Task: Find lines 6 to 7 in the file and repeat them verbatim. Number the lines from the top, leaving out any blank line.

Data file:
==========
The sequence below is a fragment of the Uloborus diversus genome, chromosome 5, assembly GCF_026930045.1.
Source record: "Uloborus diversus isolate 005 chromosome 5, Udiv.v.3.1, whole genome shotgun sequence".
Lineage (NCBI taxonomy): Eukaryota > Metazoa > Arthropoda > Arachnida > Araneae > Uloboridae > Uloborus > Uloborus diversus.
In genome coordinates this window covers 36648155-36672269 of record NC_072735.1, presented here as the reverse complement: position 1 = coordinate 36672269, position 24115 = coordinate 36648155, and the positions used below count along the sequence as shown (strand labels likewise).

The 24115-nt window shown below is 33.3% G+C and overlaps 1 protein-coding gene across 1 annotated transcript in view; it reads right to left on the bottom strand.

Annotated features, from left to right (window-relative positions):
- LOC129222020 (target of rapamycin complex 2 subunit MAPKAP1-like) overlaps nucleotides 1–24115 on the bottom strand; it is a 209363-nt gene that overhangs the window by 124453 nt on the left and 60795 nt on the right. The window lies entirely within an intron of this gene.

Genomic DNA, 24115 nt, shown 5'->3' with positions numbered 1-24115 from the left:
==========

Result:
Annotated features, from left to right (window-relative positions):
- LOC129222020 (target of rapamycin complex 2 subunit MAPKAP1-like) overlaps nucleotides 1–24115 on the bottom strand; it is a 209363-nt gene that overhangs the window by 124453 nt on the left and 60795 nt on the right. The window lies entirely within an intron of this gene.